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Craig Mathias

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OK - but how will it work in practice? It would seem that having beamforming only on the transmit side gets you 90% of the way there, as the signal is inherently more reliable.
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Matthew Gast

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I should have been clearer about the difference between explicit and implicit beamforming. Implicit beamforming uses things like lost ACKs to figure out how to steer a transmission, and some implicit beamforming implementations have only minimal performance gains. Explicit beamforming is based on measuring the channel, and it requires cooperation on both sides to collect the channel state.
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Jake Snyder

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How are the benefits of beamforming affected by distance? Is this a small cell only technology, or does it provide benefit in larger cell deployments?
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Tony Boudro

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I'm with Jake...large manufacture setup, open but distanced.
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Matthew Gast

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Beamforming is a mid-range technology. At short distances, you're already at top speed. At long distances, you need to transmit the channel measurement packets and they eat up enough time the overall transmission (measurement + data) takes longer than just using the slower speed. It's great in the middle ranges, where you can spend time measuring the channel and there's a serious return of a data rate or two.
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Craig Mathias

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Still, 3 dB is nothing to sneeze at. Coupling this with even a slight bump up in deployment density, which will likely regardless be required given increasing client density, overall throughput and reliability should benefit., Still, I worry about interoperability and the highly-varying quality of implementations, which we saw with beamforming in the pre-standard era. Beamforming remains a difficult technology to master...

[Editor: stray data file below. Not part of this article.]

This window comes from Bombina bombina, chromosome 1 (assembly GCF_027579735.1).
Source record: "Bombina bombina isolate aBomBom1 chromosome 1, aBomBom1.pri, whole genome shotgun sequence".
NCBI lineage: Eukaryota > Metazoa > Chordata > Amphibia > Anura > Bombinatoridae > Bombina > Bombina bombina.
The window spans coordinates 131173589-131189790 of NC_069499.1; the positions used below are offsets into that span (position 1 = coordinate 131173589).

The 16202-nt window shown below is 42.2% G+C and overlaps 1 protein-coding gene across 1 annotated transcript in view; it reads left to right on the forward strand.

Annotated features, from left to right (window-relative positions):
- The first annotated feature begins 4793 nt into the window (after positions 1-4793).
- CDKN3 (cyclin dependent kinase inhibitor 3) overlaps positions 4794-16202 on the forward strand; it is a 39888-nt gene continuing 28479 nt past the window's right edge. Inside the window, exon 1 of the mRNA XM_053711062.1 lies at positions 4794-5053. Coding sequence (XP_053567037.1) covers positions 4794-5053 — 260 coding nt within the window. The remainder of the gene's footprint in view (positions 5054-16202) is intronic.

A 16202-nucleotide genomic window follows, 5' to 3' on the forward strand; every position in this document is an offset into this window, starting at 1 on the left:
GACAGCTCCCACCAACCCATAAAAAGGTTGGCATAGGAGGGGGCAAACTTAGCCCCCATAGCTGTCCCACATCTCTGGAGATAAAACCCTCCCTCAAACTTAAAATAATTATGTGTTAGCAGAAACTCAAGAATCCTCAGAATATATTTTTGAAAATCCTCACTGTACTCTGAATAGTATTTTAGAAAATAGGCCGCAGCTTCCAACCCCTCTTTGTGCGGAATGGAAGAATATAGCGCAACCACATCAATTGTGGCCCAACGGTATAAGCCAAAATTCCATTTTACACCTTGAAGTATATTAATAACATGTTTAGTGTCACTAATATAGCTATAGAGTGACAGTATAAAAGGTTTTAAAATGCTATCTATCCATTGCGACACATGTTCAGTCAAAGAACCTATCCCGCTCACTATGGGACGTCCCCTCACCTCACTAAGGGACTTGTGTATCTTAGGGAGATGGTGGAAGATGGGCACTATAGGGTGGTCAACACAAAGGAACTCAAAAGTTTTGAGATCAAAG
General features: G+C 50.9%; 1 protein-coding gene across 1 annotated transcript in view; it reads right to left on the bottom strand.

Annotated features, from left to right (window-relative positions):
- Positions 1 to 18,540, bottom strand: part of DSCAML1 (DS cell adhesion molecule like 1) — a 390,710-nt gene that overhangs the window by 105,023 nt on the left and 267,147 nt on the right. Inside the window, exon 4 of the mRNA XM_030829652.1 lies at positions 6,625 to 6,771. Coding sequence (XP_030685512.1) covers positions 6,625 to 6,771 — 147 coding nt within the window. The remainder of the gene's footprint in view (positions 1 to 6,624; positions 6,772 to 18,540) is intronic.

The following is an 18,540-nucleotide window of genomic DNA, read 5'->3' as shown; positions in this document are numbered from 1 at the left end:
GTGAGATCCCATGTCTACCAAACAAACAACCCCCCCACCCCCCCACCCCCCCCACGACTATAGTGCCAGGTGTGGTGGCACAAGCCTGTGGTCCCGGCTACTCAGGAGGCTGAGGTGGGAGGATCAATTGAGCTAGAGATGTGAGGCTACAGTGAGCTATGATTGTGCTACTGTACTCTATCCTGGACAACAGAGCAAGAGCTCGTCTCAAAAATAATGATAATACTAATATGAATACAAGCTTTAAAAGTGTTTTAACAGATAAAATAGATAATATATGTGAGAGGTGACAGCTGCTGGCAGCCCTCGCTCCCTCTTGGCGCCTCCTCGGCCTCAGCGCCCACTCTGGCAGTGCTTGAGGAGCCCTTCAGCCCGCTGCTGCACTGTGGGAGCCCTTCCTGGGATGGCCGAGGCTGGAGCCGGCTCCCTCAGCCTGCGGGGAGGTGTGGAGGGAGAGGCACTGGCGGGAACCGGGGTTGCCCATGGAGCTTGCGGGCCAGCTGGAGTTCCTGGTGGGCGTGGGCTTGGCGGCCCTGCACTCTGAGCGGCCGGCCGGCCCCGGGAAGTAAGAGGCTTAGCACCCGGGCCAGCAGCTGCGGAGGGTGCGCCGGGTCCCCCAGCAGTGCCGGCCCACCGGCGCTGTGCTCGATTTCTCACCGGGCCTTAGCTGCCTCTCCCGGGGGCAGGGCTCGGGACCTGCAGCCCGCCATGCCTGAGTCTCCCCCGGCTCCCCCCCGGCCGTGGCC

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Matthew Gast

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Oh, yes, 3 dB is nothing to sneeze at, but it's a best-case scenario. Transmit power rules require that power be reduced by 3 dB for a two-antenna transmitter or 4.8 dB for a three-antenna transmitter. So, if I have to drop my power by 3 dB to use beamforming, and will get back a 3 dB gain in the best case, beamforming may not be feasible until we can get the rules changed.
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cmd1775

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No beamforming, no MU-MIMO, correct? Don't the benefits of MU-MIMO make beamforming a win, even with the FCC handcuffing it (for now)?
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Matthew Gast

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MU-MIMO is a complicated subject. First-generation beamforming -- which is all that's on the market today and for the foreseeable future (probably until next year at the earliest) -- is all single-user. It's important technology for us to develop, but it's not a big win until we can use it for multi-user transmission.

Even in multi-user transmission, it might not always make sense. There will be some degree of inter-client interference, so MU-MIMO trades peak speed to one device for an improvement in the total overall network throughput.